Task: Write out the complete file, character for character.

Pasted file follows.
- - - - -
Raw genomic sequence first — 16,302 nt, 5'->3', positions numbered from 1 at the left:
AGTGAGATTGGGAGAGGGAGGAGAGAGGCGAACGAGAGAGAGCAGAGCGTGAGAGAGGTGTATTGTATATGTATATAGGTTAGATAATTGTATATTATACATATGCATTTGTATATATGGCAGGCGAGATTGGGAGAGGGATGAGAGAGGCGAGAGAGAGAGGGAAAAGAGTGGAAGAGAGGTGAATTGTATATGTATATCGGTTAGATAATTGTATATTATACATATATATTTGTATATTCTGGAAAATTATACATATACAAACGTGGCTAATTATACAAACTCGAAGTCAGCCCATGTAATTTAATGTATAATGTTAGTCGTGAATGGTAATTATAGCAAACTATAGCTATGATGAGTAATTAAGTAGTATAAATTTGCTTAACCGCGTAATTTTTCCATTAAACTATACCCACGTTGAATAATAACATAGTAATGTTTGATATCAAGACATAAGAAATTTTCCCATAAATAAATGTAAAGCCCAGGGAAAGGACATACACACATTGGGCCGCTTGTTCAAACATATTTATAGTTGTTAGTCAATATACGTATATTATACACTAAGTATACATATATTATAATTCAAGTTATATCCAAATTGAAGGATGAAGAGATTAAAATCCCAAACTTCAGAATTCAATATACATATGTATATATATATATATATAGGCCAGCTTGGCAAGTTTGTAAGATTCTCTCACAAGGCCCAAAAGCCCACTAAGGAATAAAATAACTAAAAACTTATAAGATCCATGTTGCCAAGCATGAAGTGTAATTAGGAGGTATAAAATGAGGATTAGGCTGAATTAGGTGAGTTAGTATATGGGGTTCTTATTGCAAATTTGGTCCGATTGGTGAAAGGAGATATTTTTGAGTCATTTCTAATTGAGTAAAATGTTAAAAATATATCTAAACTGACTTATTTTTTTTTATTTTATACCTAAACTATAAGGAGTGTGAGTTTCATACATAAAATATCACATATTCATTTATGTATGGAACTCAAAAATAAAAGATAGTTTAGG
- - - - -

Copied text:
Raw genomic sequence first — 16,302 nt, 5'->3', positions numbered from 1 at the left:
AGTGAGATTGGGAGAGGGAGGAGAGAGGCGAACGAGAGAGAGCAGAGCGTGAGAGAGGTGTATTGTATATGTATATAGGTTAGATAATTGTATATTATACATATGCATTTGTATATATGGCAGGCGAGATTGGGAGAGGGATGAGAGAGGCGAGAGAGAGAGGGAAAAGAGTGGAAGAGAGGTGAATTGTATATGTATATCGGTTAGATAATTGTATATTATACATATATATTTGTATATTCTGGAAAATTATACATATACAAACGTGGCTAATTATACAAACTCGAAGTCAGCCCATGTAATTTAATGTATAATGTTAGTCGTGAATGGTAATTATAGCAAACTATAGCTATGATGAGTAATTAAGTAGTATAAATTTGCTTAACCGCGTAATTTTTCCATTAAACTATACCCACGTTGAATAATAACATAGTAATGTTTGATATCAAGACATAAGAAATTTTCCCATAAATAAATGTAAAGCCCAGGGAAAGGACATACACACATTGGGCCGCTTGTTCAAACATATTTATAGTTGTTAGTCAATATACGTATATTATACACTAAGTATACATATATTATAATTCAAGTTATATCCAAATTGAAGGATGAAGAGATTAAAATCCCAAACTTCAGAATTCAATATACATATGTATATATATATATATATAGGCCAGCTTGGCAAGTTTGTAAGATTCTCTCACAAGGCCCAAAAGCCCACTAAGGAATAAAATAACTAAAAACTTATAAGATCCATGTTGCCAAGCATGAAGTGTAATTAGGAGGTATAAAATGAGGATTAGGCTGAATTAGGTGAGTTAGTATATGGGGTTCTTATTGCAAATTTGGTCCGATTGGTGAAAGGAGATATTTTTGAGTCATTTCTAATTGAGTAAAATGTTAAAAATATATCTAAACTGACTTATTTTTTTTTATTTTATACCTAAACTATAAGGAGTGTGAGTTTCATACATAAAATATCACATATTCATTTATGTATGGAACTCAAAAATAAAAGATAGTTTAGG